The Pew Research Center confirmed three months ago what we all suspected and what probably remains the case. An analysis of its data revealed
Trump’s support from evangelicals is strongest among those who attend church regularly. Eight-in-ten white evangelical Protestants who attend church at least once a month approve of the way Trump is handling his job as president, including 67% who strongly approve of his job performance. White evangelical Protestants who attend church more sporadically approve of Trump’s job performance at a nearly comparable rate (71%), but they are significantly less likely than churchgoing evangelicals to strongly approve (54%).
The President's recent interview with The Wall Street Journal yielded this characteristic exchange:
WSJ: I thought it was an interesting speech in the context of the Boy Scouts.
WSJ: They seemed to get a lot of feedback from former scouts and –
TRUMP: Did they like it?
WSJ: It seemed mixed.
TRUMP: They loved it. [Laughter.] It wasn't — it was no mix. That was a standing –
WSJ: In the — you got a good — you got a good reaction in –
TRUMP: I mean, you know, he writes mostly negative stuff. But that was a standing ovation –
WSJ: You got a good reaction inside the arena, that's right.
TRUMP: ... from the time I walked out on the stage — because I know. And by the way, I'd be the first to admit mixed. I'm a guy that will tell you mixed. There was no mix there. That was a standing ovation from the time I walked out to the time I left, and for five minutes after I had already gone. There was no mix.
WSJ: Yeah, there was a lot of supporters in the arena.
TRUMP: And I got a call from the head of the Boy Scouts saying it was the greatest speech that was ever made to them, and they were very thankful. So there was — there was no mix.
He didn't get that call, nor did he get a call from Mexican president Pena Nieto praising him for successful border control enforcement.
The lies are de rigueur for Trump, who in "The Art of the Deal" admitted engaging in "truthful hyperbole" for strategic purposes. The "innocent form of exaggeration," he maintained, is "a very effective form of promotion."
The other form of promotion Trump has elevated, however crudely, to an art form is self-promotion itself. "They loved it," Trump said of his speech to the Boy Scouts, whom he falsely claimed told him "it was the greatest speech that was ever made to them."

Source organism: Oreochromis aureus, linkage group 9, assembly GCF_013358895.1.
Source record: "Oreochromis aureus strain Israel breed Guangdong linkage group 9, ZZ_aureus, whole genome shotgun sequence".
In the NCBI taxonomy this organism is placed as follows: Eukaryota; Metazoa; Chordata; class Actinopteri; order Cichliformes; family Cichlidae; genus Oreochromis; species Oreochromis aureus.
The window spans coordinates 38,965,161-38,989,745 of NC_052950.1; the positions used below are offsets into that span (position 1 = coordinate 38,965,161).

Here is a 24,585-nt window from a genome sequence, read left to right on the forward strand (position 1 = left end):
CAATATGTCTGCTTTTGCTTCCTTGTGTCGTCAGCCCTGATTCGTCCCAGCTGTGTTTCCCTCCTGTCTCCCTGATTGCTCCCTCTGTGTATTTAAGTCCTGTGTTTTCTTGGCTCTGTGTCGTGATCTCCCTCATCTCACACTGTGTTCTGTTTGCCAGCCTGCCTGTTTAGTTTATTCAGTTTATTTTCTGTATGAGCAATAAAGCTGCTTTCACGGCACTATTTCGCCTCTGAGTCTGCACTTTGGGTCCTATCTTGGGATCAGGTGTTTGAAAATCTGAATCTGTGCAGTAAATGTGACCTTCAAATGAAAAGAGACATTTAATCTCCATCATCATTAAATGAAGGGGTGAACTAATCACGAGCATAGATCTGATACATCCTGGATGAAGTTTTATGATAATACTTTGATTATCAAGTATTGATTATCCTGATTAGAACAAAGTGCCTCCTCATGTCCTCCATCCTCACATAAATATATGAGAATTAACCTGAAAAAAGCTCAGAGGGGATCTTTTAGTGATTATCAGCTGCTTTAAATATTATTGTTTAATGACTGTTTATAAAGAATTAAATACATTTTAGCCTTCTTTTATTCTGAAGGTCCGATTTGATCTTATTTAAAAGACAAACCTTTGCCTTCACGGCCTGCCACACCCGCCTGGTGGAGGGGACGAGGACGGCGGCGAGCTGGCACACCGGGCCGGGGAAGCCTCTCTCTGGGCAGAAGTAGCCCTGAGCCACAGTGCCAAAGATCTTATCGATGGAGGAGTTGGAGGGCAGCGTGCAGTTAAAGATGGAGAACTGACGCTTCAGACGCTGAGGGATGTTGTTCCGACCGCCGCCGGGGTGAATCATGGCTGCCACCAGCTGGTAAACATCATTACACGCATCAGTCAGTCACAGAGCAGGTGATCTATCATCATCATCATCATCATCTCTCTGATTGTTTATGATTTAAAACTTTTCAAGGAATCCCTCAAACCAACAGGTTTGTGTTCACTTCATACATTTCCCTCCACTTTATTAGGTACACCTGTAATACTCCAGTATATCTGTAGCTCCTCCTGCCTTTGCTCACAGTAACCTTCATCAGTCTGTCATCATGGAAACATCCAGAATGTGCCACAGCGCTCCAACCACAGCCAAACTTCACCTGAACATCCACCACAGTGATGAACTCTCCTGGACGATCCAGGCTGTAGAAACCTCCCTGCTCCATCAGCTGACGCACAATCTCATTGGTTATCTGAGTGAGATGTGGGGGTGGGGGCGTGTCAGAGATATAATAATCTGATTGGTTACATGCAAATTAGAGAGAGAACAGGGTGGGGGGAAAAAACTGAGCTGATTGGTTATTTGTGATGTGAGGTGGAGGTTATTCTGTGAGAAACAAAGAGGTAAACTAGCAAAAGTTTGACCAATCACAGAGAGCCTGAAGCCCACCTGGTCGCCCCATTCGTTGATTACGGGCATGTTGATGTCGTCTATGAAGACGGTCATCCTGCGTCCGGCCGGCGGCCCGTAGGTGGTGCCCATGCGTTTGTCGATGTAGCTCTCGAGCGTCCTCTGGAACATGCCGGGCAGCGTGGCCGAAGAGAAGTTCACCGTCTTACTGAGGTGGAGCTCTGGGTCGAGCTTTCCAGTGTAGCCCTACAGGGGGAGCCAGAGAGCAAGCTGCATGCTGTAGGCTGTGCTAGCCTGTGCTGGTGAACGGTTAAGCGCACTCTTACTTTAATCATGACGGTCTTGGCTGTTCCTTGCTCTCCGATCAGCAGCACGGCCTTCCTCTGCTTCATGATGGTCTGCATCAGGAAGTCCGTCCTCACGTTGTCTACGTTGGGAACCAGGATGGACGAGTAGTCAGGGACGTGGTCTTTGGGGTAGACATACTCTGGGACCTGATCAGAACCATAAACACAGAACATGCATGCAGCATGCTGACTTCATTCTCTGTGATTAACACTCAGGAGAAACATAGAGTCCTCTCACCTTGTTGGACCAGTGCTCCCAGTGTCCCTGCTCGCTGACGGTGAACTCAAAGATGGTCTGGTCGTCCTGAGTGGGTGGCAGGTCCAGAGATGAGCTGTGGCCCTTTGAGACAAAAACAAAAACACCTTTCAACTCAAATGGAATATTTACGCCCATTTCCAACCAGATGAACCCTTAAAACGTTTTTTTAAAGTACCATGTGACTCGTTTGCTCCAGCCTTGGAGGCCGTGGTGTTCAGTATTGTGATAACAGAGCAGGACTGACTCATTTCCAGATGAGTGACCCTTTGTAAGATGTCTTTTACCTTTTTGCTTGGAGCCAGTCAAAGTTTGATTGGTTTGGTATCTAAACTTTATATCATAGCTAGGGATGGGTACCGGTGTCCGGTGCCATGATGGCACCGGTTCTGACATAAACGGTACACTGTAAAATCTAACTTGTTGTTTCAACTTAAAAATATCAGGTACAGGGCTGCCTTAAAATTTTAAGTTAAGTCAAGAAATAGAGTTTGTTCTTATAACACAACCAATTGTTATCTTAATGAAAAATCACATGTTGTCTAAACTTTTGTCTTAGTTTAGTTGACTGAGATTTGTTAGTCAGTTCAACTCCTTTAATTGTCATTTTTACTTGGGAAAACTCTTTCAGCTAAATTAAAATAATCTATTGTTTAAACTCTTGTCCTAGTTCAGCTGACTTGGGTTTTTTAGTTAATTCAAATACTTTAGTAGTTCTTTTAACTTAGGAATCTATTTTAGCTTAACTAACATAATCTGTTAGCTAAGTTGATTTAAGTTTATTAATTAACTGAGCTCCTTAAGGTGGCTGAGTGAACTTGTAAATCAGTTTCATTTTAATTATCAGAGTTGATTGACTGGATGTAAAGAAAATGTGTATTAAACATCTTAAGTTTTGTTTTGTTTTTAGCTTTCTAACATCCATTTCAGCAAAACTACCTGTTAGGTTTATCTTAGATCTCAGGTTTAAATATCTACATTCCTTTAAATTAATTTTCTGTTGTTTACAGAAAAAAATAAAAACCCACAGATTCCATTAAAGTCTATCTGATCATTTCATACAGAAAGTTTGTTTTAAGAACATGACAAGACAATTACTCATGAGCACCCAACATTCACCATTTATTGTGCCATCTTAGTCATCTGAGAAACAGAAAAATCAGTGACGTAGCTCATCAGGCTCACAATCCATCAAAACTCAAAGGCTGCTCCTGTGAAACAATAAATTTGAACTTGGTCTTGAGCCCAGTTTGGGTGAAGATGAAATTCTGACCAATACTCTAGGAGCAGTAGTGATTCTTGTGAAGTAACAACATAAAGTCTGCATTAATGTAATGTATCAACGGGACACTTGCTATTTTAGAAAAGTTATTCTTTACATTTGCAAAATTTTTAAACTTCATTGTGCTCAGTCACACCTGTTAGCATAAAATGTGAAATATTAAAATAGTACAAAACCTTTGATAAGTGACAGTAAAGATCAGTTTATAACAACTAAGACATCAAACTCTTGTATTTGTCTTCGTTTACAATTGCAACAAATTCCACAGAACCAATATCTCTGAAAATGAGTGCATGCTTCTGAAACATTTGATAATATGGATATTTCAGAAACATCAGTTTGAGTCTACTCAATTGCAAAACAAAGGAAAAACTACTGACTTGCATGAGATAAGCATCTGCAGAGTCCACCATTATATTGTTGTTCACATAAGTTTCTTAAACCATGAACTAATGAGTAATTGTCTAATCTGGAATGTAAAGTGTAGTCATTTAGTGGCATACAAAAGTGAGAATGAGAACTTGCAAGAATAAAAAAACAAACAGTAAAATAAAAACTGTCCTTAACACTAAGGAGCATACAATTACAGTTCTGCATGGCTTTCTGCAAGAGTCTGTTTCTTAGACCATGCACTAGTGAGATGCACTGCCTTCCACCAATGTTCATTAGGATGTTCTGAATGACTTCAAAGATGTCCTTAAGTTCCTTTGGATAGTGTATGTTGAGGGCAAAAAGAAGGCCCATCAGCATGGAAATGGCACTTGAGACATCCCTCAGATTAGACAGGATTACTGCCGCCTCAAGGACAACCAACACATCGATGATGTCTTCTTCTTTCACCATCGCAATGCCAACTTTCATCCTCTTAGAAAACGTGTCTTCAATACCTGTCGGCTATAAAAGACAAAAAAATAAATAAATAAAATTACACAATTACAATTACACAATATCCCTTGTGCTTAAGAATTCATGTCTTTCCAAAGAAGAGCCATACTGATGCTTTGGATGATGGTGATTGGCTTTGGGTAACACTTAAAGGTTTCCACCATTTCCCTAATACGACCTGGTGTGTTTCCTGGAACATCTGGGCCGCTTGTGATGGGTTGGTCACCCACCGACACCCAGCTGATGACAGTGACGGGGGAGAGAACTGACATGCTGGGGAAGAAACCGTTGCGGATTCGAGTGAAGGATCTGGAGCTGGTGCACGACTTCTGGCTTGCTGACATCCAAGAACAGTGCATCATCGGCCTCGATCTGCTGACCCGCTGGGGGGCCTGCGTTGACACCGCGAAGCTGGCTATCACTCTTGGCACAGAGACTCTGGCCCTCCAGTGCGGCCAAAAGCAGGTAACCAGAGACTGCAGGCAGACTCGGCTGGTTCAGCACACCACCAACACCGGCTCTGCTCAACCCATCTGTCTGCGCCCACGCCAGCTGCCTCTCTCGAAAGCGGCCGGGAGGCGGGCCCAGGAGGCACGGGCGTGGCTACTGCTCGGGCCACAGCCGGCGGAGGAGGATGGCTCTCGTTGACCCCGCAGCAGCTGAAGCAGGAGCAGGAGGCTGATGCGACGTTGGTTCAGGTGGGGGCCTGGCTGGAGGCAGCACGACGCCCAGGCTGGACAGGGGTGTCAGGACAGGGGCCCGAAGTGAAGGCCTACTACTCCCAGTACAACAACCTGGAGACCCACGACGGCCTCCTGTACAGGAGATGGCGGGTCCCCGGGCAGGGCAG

In just one speech in 2014, Trump contended “I happen to be, in my own way, an environmentalist. I’ve won many awards,” boasted "I have great feelings of compassion and helping people" and "the Old Post Office… is going to be spectacular. We are building something that’s going to be amazing. It’s going to be one of the great hotels of the world.
He is, after all, the fellow who once tweeted "my I.Q. is one of the highest" which is "like super genius stuff. I came out. I built a tremendous company. I had tremendous success." "I have the world's greatest memory" he once bragged and "I'm proud of my net worth. I've done an amazing job."
"Do nothing out of selfish ambition or vain conceit. Rather, in humility value others above yourselves," Paul wrote the Phillipians. To the Romans it was "Do not be proud, but be willing to associate with people of low position. Do not be conceited."
The more liberal James wrote "Humble yourselves before the Lord, and he will lift you up" and the oft-overrated Peter declared "Humble yourselves, therefore, under God’s mighty hand, that he may lift you up in due time." The man Himself told his twelve apostles “Anyone who wants to be first must be the very last, and the servant of all.”
Yet at the Republican National Convention, to a standing ovation
I am your voice, said Trump. I alone can fix it. I will restore law and order. He did not appeal to prayer, or to God. He did not ask Americans to measure him against their values, or to hold him responsible for living up to them. He did not ask for their help. He asked them to place their faith in him.
Nonetheless, evangelical Christians remain the most loyal fans of Trump and Tony Perkins, president of the Family Research Council, exults “I’ve been to the White House I don’t know how many more times in the first six months this year than I was during the entire Bush administration." "I think evangelicals have found their dream president," Jerry Falwell Jr. has said.
When the history of this period of American psychosis is written, the stance of the Christian evangelical community must be prominent, however ugly it is.
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